Writing a memoir is an act of both selfishness and selflessness.
On one hand, who are you to think that your life is important enough for others to want to read about it? You were born, you grew up, you’ll die — tell the world something new.
On the other hand, your story is important — especially if you’re a Californian.
As we approach the 175th anniversary of our statehood in 2025, now is the time to capture on paper, video or audio what you’ve experienced. We’ve been at the forefront — both good and bad — of trends that influenced the course of American history, if not the world, and it’s vital we document what we’ve seen while we can.
That’s the theme that came to my mind as a slew of memoirs by Californians, famous and not, crossed my desk this year. The insights, triumphs and tragedies in my four favorites offer a way forward to tackle the Golden State’s uncertain future — and serve as a challenge for you to put down your own thoughts for future generations.
Latinos have always struggled to have their memories included in the California experience. Take “Recuerdos: Historical and Personal Remembrances Relating to Alta California, 1769-1849” by Mariano Guadalupe Vallejo, which was written in Spanish in 1875 and finally published in English this year by the University of Oklahoma Press. The author, for whom the city of Vallejo is named , is a titan of California history, someone who fought the U.S. invasion of the late 1840s, then participated in the state’s Constitutional Convention.
It’s not a quick read at two volumes, 1,345 pages and over 100 maps, photos and illustrations — but it’s a necessary one.
In a florid style, Vallejo retells everything from the Portolá expedition — the first time Europeans explored California by land — to the Gold Rush through historical digging, government records and his own memories and opinions. He directs many harsh words toward the Yankees who “so scandalously stripped” Californios of their holdings and held Mexicans in low regard almost from the moment the two groups encountered each other. Writing about how San Francisco schools taught German but not Spanish in his later years, Vallejo writes, “The Germans are praised to the sky, while the Hispano-Americans are despised.”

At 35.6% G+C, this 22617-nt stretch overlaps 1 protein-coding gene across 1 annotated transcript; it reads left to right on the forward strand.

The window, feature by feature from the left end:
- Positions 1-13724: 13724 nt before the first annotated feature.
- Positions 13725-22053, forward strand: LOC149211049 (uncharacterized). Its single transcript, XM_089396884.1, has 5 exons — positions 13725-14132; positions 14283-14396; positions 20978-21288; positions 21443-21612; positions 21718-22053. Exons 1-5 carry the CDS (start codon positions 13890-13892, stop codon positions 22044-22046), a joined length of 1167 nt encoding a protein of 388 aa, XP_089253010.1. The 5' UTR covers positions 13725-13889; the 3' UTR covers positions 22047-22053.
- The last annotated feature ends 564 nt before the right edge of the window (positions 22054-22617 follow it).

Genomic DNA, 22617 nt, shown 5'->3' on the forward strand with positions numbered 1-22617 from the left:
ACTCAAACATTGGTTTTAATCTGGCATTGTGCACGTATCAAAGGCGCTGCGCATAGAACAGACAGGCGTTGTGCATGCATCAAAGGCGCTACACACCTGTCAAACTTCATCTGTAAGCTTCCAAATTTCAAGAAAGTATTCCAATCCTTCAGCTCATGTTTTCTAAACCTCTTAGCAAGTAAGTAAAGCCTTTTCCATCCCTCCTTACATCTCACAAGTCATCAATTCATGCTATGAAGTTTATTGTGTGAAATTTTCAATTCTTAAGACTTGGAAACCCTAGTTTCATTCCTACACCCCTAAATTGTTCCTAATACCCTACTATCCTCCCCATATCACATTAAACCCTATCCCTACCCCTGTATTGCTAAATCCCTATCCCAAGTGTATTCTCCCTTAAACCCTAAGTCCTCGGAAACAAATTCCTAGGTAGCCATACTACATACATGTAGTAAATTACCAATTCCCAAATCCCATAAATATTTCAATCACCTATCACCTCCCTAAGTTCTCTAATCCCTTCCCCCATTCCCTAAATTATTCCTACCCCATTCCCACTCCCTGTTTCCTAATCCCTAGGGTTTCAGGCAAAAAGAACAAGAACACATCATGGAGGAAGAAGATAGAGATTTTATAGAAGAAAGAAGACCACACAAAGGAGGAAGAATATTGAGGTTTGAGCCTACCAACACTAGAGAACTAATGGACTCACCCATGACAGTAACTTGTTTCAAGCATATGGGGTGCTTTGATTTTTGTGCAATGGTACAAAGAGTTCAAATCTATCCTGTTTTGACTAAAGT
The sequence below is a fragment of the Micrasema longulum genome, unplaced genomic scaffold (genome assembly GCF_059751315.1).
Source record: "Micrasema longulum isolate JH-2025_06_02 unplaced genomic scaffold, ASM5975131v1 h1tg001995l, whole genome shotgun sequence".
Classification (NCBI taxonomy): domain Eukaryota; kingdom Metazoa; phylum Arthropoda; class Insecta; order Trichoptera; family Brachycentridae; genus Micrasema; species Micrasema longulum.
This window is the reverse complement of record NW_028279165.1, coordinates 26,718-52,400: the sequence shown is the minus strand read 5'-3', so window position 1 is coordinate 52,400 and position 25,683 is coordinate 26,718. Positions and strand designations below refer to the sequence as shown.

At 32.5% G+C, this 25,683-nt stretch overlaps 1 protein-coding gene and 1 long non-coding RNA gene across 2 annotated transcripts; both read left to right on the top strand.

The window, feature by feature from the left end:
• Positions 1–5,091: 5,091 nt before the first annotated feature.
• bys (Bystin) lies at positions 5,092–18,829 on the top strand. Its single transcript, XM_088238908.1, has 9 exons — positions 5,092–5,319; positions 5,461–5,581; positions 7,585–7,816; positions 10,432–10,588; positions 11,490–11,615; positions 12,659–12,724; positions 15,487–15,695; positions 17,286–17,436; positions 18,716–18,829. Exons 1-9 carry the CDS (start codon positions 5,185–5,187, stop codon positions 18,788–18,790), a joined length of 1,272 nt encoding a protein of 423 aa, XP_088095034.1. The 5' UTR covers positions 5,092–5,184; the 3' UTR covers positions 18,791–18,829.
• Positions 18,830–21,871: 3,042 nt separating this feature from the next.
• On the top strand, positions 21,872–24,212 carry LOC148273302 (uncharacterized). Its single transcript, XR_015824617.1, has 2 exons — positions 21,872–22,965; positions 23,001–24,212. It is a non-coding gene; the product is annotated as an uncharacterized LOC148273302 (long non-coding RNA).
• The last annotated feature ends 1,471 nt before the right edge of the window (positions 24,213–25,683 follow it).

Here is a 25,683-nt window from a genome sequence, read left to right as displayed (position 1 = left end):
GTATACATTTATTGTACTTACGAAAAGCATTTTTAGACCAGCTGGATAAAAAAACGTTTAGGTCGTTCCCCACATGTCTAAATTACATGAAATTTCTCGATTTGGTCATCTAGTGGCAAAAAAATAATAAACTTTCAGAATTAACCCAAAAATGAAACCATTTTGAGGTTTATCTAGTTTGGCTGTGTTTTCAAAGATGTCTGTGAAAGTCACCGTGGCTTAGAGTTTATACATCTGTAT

Vallejo had every reason to be upset, and not just because of the loss of power and land. Rose Marie Beebe and Robert M. Senkewicz, the editors and translators of “Recuerdos,” reveal in a great introduction how Vallejo’s magnum opus was one of dozens of Californio testimonios (oral histories) gathered by Hubert Howe Bancroft, the dean of California history. Instead of publishing them in English, Bancroft reduced them to sources for his seven-volume “History of California.” His series served as the definitive work on the subject for decades, while Vallejo’s effort and the memories of his fellow Californios gathered dust in archives for over a century.
“Well, if Bancroft does not believe what I and others say, Bancroft can just go to hell and write his history there,” Vallejo wrote on the margins of his copy of Bancroft’s work. “Bancroft has no business doubting those who know more about the events than he does.”
I’m sure longtime L.A. County Supervisor Zev Yaroslavsky would’ve loved to have over 1,000 pages to unspool his own remarkable story. But “Zev’s Los Angeles: From Boyle Heights to the Halls of Power” is no less of a sprawling, rollicking California tale. The son of Ukrainian immigrants turned one of the most important politicians in post-World War II Los Angeles walks readers through his life and career with anecdotes and asides in a style that’s just like him — plain-spoken, insightful, confident and crusading.
He tells the backstories behind his greatest hits — the fight over Proposition 13 and against Los Angeles Police Chief Daryl Gates, the near-bankruptcy of L.A. County in the early 1990s, his time on the L.A. City Council and county Board of Supervisors. Though out of office since 2014, Yaroslavsky makes sure to offer his thoughts on Mayor Karen Bass (good), Southern California’s homelessness crisis (bad) and county governance (he favors an elected official who can run the county instead of a five-supervisor system that “puts no one in charge”). But the most Yaroslavsky episode is one that few talk about today: the decadelong fight over the removal of a cross from the county seal.